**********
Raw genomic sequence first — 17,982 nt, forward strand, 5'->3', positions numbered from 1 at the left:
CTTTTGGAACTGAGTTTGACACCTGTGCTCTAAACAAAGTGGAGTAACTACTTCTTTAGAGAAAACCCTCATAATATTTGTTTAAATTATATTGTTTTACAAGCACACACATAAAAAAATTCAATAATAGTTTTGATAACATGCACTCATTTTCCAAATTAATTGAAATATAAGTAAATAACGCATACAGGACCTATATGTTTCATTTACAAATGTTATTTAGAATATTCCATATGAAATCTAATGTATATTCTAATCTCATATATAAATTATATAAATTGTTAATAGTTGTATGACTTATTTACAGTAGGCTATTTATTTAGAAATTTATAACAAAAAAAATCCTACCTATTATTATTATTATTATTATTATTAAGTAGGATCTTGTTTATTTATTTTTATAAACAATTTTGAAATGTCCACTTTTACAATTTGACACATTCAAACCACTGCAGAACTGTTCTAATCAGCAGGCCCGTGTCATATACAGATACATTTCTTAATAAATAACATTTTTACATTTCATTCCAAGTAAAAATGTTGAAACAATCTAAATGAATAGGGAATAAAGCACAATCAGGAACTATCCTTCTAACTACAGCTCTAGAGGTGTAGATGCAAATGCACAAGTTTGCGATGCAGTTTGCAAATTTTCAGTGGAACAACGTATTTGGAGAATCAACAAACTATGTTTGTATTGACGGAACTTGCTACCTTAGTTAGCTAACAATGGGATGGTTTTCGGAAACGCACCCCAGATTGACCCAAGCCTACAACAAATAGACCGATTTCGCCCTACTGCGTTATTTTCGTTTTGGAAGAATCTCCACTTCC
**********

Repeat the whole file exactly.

Raw genomic sequence first — 17,982 nt, forward strand, 5'->3', positions numbered from 1 at the left:
CTTTTGGAACTGAGTTTGACACCTGTGCTCTAAACAAAGTGGAGTAACTACTTCTTTAGAGAAAACCCTCATAATATTTGTTTAAATTATATTGTTTTACAAGCACACACATAAAAAAATTCAATAATAGTTTTGATAACATGCACTCATTTTCCAAATTAATTGAAATATAAGTAAATAACGCATACAGGACCTATATGTTTCATTTACAAATGTTATTTAGAATATTCCATATGAAATCTAATGTATATTCTAATCTCATATATAAATTATATAAATTGTTAATAGTTGTATGACTTATTTACAGTAGGCTATTTATTTAGAAATTTATAACAAAAAAAATCCTACCTATTATTATTATTATTATTATTATTAAGTAGGATCTTGTTTATTTATTTTTATAAACAATTTTGAAATGTCCACTTTTACAATTTGACACATTCAAACCACTGCAGAACTGTTCTAATCAGCAGGCCCGTGTCATATACAGATACATTTCTTAATAAATAACATTTTTACATTTCATTCCAAGTAAAAATGTTGAAACAATCTAAATGAATAGGGAATAAAGCACAATCAGGAACTATCCTTCTAACTACAGCTCTAGAGGTGTAGATGCAAATGCACAAGTTTGCGATGCAGTTTGCAAATTTTCAGTGGAACAACGTATTTGGAGAATCAACAAACTATGTTTGTATTGACGGAACTTGCTACCTTAGTTAGCTAACAATGGGATGGTTTTCGGAAACGCACCCCAGATTGACCCAAGCCTACAACAAATAGACCGATTTCGCCCTACTGCGTTATTTTCGTTTTGGAAGAATCTCCACTTCC